• In a startup, you wear lots of hats to be able to do your job. Do not shy away from tasks that do not quite fit in your job description. Define the sales cycle, sales process, and approach to understand how you will be marketing your new product. The sales approach is pre-defining your marketing venues.
  • Measure and adjust. Be always data-driven, but even more so in this setup. Many times you would be taking the wrong way, you’d better know it early.
  • A new product concept (especially in the software world) may not necessarily fall within a well-defined product category or a market niche. Do not forget you will need to do a lot of education to precede brand awareness and lead generation. It is on the table for all business stakeholders to define the market and competition as best they can – this will make your job easier.

Turning services into products

Again, far from a no-brainer, but at least there is a foundation a marketer can step on to strategize and execute a marketing plan:

  • Take off your services hat and put on the productizing one. When conceptualizing a new product, services companies have the unique advantage of having already tested the product idea (in the form of delivered services) and defined there would be a market for it. Ensure that the market is big enough.
  • Do not fall into the “our product is unique; there’s no such market yet, we need to define it” trap. Most often than not, your target persona is already trying to solve that problem. Find out how.
  • Do not jump straight to demand generation. Thought leadership campaigns can help you create awareness, strong brand equity, and share of mind. They will eventually lead to demand generation, but the first and foremost goal should be to help the buyer persona get to know about you and to educate them about their problems and how you can help them solve them.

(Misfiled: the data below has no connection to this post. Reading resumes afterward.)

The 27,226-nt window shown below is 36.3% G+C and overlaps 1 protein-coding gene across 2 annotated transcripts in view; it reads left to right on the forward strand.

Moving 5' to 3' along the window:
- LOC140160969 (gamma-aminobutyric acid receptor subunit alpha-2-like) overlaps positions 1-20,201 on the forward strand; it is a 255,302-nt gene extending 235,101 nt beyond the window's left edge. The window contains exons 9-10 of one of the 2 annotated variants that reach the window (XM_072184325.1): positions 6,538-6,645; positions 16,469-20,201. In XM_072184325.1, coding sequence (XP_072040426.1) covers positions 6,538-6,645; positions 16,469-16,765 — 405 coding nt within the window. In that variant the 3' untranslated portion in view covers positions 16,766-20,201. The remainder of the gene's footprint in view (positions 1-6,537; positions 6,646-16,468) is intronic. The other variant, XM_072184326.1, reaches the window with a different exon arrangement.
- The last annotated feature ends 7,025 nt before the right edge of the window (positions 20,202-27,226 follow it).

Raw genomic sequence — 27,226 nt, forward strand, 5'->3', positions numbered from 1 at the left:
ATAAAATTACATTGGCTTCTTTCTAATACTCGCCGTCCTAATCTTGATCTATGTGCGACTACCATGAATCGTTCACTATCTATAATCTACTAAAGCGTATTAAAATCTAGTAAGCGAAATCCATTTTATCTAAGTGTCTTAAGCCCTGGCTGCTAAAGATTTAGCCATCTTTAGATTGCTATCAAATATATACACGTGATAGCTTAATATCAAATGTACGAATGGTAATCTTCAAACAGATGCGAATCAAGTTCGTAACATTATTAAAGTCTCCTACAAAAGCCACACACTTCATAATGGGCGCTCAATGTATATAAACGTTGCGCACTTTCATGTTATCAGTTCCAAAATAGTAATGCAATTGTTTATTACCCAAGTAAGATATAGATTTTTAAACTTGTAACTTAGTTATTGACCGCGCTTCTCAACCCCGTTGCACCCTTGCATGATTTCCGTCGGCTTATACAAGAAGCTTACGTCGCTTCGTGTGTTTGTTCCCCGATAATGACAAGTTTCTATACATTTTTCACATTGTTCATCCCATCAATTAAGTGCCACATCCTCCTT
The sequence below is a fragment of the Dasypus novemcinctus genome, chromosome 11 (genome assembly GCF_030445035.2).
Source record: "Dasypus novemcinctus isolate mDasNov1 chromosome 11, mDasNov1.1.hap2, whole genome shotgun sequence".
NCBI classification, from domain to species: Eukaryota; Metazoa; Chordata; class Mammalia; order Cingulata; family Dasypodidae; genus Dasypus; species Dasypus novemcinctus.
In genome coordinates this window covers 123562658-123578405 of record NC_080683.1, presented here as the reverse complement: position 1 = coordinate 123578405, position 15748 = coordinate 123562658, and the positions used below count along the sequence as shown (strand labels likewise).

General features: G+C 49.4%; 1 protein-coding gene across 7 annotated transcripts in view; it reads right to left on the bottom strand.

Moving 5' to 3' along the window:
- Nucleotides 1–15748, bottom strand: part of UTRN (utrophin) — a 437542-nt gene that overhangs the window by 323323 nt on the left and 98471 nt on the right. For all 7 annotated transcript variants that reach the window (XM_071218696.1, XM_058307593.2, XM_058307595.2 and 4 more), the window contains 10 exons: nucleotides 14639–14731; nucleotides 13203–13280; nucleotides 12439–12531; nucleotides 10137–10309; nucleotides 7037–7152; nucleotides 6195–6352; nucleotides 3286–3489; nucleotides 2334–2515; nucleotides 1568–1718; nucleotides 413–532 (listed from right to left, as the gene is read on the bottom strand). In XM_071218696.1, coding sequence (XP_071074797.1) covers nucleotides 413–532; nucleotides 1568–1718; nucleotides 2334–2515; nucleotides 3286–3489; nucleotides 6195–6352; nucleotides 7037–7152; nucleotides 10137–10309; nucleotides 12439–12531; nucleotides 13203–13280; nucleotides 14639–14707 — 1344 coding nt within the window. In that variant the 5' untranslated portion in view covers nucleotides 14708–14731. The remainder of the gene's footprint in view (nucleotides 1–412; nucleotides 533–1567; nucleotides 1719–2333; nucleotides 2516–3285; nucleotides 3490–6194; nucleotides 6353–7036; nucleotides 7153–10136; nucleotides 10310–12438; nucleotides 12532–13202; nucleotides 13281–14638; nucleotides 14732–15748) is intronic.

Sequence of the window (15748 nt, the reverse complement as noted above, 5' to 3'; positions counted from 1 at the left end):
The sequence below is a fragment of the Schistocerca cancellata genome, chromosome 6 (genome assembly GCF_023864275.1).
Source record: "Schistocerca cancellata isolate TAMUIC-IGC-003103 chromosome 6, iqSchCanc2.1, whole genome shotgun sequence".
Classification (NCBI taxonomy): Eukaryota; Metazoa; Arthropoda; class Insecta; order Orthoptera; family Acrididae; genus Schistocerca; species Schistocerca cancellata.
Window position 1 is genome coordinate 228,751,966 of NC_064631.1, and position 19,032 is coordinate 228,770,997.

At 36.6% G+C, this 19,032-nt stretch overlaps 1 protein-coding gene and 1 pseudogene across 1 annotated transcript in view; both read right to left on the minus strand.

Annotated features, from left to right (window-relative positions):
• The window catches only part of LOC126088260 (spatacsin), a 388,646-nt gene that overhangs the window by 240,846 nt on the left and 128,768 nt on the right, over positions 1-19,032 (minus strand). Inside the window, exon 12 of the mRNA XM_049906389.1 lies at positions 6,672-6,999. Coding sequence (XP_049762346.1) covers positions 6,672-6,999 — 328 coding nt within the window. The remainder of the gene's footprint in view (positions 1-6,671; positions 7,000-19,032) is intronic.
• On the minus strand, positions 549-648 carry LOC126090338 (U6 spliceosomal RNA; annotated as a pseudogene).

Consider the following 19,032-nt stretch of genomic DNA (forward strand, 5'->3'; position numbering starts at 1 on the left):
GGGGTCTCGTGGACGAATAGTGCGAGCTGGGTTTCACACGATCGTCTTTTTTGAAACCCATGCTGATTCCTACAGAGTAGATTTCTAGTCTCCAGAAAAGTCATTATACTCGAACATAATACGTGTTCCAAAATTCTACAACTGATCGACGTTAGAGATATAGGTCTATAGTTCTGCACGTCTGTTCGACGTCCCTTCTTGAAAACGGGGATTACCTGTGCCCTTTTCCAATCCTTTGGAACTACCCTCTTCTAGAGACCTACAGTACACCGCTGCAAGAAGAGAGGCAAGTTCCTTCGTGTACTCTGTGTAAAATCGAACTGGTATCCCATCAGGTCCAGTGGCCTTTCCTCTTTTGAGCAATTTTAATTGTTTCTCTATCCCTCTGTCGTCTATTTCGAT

• Step on the brand equity that you already have.
  • Again, leverage existing channels and internal resources as best you can.
  • Instill trust and credibility – leverage your existing services clients to publish testimonials and case studies.

Finally, a few random tips on how to stay sane while trying to follow your North Star (regardless of your current environment and situation). Some of these tips are derived from personal experience, while others have been given by people far wiser and experienced than me:

  • Iterate often. Do not draft target persona documents and perfectly aligned marketing plans that will never see real-life. 
  • Experiment. Different channels, different positioning, different creative. Ditch what does not work and continue until you find D channel.
  • Measure everything. Do not forget, as marketers, we do not just own the marketing domain KPIs. How do people use the product? Do they convert to paying customers? Do they churn and why? – are some of the real questions that you should be looking to answer. The answers to those questions will signal whether we have defined our target persona well, have brought in quality leads, etc.

Take pride in the little wins. Do not forget – bringing a new product to market is one of the toughest jobs a marketer can take on.